Pakse and the Bolaven Plateau

Feb 24, 2012 by     No Comments    Posted under: Cori's blogs, Laos, Uncategorized, Where we've been

Our initial days in Laos were spent in a few small cities in the Central and Southern parts of the country respectively, where we welcomed the sunny days and the relaxed pace of life.

Pakse doesn’t have many attractions in the town itself, but is a good base for nearby trips and also is a common bus stop on the Rte 13 North-South main road through the country.  We took a bus there from Savannakhet, a trip we thought would take 4 hours but instead took 6. Ugh.  It was a local bus that we boarded about an hour before it left, and it was a good thing we did since it soon filled up and then little plastic stools were placed in the aisle for additional people to sit on. There was not an inch of space left in that bus. We started off and soon realized that this was going to be a long trip. The bus literally stopped every 5 minutes (I was keeping track on my watch). Each time it stopped on the side of the road it was to cram more people on (as well as stow their big bags of rice or whatever on top of the bus), or to let people off. The thing about letting people off was that if someone was in the back of the bus they needed to make their way to the front by crawling and stepping over all of the people on the stools in the aisle which was a painfully slow and awkward process since there was no floor space to step on at all. No one seemed to mind at all though, this was totally typical. Occasionally the bus would stop to let people off to pee by the side of the road…no bushes really to hide behind, just out in the open, but most of the women had sarongs on so could be discreet. Since I was in my normal t-shirt and pants going to the bathroom was not an option for me.  In a few towns when we stopped the bus was instantly surrounded by women food vendors selling the ubiquitous grilled chicken on a stick which looks like the entire chicken splayed out. Also little sacks of sticky rice and sliced mangos and hardboiled eggs. All of which were enthusiastically waved in front of the windows or shoved inside for the passengers to buy. The bus soon smelled like a big barbeque.  It was brutally hot and the constant sweating combined with the constant stopping was making me cranky. After 6 hours the novelty of riding a local bus had long since worn off.

Upon our arrival in Pakse, we settled ourselves into a decent hotel in the center of town and strolled along the Mekong River getting our bearings, eating (yummy papaya salad and sticky rice), people watching, and bowling.

We debated how to spend the next few days and decided that we wanted to visit the Bolaven Plateau which is a nearby elevated area that has a cooler climate, is home to several small village and is known for its coffee plantations and waterfalls. It seemed like a very scenic and interesting place to explore and the best way would be by motorbike. There is a common route known as “the southern swing” which you can follow around the Bolaven Plateau, taking as little as 2 days or as much as 2 weeks to complete, depending on your side trips. I, of course, being someone of a square and a scaredy cat was hesitant. I wasn’t sure how safe it would be on the motorbike or what the conditions of the roads were like. I didn’t want to rent my own motorbike, and though Brandyn wasn’t overjoyed to lug me around on the back of his, he ultimately was okay with it. Having never ridden one before I didn’t think a 4 day trip was the best initial training ground…plus renting a motorbike in places like this is like renting a bicycle. No explanation, no safety instructions, just here are the motorbike keys – BYE! Not for me.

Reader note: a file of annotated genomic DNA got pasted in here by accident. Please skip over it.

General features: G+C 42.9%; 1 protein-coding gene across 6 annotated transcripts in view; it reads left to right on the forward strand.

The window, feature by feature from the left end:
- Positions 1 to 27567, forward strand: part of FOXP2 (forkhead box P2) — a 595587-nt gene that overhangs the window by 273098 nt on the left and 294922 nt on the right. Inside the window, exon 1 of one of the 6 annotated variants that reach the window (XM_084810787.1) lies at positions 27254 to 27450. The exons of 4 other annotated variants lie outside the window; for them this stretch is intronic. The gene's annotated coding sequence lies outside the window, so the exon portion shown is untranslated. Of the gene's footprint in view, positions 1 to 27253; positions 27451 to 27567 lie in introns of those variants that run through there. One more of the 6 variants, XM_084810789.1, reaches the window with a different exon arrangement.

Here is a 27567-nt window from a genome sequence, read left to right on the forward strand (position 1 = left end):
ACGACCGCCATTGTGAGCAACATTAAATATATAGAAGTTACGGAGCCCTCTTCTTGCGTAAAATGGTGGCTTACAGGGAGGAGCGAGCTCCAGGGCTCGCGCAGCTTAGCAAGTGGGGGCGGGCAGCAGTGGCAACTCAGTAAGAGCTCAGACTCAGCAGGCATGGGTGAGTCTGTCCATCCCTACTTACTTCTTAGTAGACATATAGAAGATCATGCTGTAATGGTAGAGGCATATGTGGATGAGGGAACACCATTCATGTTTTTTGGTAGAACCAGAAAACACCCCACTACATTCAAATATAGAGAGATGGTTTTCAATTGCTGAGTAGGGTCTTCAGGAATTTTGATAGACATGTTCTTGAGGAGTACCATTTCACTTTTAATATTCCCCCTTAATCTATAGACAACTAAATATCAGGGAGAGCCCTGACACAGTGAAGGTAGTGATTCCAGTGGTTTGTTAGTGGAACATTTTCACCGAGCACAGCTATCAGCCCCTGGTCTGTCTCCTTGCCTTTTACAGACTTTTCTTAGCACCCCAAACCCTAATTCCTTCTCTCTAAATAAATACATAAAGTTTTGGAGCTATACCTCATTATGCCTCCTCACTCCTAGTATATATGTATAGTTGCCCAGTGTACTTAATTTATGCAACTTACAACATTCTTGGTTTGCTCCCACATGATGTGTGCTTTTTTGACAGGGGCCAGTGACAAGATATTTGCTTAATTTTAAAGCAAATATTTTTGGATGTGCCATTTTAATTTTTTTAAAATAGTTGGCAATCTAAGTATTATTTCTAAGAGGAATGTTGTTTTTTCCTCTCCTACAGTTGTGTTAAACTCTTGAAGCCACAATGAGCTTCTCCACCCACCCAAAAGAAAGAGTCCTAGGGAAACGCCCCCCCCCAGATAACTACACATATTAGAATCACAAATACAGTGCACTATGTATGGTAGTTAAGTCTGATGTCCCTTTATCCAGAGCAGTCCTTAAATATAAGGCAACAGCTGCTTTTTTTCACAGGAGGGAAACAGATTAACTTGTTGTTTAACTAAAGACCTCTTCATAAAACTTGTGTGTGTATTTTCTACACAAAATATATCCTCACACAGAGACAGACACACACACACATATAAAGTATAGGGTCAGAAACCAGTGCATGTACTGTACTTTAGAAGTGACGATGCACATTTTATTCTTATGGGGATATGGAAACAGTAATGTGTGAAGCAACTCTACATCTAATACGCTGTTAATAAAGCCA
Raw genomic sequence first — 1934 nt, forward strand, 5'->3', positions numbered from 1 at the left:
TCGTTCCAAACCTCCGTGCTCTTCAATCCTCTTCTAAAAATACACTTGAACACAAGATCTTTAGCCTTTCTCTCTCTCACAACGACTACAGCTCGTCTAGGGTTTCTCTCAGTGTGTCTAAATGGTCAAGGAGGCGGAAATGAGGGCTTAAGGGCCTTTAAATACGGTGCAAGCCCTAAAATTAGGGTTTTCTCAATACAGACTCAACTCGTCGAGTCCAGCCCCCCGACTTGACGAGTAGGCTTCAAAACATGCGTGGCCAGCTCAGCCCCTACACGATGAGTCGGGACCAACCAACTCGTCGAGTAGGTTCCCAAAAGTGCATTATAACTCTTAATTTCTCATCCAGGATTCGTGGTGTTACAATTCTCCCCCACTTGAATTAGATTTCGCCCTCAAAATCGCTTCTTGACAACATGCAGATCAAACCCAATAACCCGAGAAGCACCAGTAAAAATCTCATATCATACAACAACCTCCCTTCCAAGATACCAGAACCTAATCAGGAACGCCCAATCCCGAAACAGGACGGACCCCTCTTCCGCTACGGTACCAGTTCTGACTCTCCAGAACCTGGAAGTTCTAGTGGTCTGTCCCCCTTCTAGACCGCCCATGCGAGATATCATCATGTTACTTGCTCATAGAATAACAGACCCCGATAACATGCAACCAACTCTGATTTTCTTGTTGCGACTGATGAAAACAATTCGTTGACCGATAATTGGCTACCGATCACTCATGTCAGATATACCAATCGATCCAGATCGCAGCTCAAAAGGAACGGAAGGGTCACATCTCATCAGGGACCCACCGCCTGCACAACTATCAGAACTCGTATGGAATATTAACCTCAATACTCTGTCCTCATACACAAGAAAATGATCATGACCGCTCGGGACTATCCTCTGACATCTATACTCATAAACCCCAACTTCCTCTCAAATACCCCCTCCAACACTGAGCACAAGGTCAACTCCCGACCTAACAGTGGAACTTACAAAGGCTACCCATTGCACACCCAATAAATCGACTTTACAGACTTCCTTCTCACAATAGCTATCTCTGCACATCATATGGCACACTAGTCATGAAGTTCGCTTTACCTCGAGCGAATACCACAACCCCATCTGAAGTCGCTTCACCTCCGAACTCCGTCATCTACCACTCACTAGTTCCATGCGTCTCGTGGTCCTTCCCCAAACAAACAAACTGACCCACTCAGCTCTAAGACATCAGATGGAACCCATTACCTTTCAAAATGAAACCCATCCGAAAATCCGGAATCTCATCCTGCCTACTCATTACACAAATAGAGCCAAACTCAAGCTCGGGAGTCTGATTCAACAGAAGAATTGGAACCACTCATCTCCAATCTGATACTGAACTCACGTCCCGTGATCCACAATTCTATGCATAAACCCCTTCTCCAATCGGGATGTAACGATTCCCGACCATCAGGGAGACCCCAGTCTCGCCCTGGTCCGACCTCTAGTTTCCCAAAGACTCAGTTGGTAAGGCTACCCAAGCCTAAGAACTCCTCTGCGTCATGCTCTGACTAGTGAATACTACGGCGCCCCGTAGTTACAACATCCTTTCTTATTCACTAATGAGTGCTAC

So we ended up with a cute red Honda Wave 100cc (no idea what that means) with Brandyn up front and me in the back wearing the daypack crammed with our stuff for 4 days. On January 31 at 8am we were off!


Day One: We rode from Pakse to Tat Lo which was about 85/90 km or so on a paved road, and traffic thinned considerably once we were out of town which was great. My views (except for the back of Brandyn’s helmet) were of the Bolaven Plateau in the distance, occasional cows by the side of the road, houses on stilts, and just nice greenery in general. We stopped at Phasoume Waterfall along the way and had some baguettes and Laughing Cow cheese (our go-to snack in Southeast Asia). We reached Tat Lo around 1pm and checked into a riverside room with a lovely view off the deck of some waterfalls and other nearby wooden bungalows. Explored the area for a bit by traipsing through the woods and enjoyed dinner on the deck while watching little kids playing/bathing in the river. Very peaceful.


Day Two: We got up early and walked about 20 minutes along a path up to the big waterfall – also named Tat Lo – and spent some time sitting at the top taking pictures. The whole scene reminded me of upstate New York, particularly the Finger Lakes region.  We got back on the motorbike and continued along the loop, this time with Sekong as our destination, about 75 km away on paved roads again. We passed by rice paddies, more houses on stilts, many of which were drying coffee beans spread out on large tarps in the front yard. Saw several big pigs snuffling along the ground or crossing the road (my absolute favorite), and then ended up in Sekong which was a small and empty town. We found a nice hotel to stay in and a nearby restaurant that had an English translation on the menu so we ate and then just settled in to read and relax. We had a TV in our room but the only English language station was ESPN so we watched the world bowling championship for a few hours – riveting.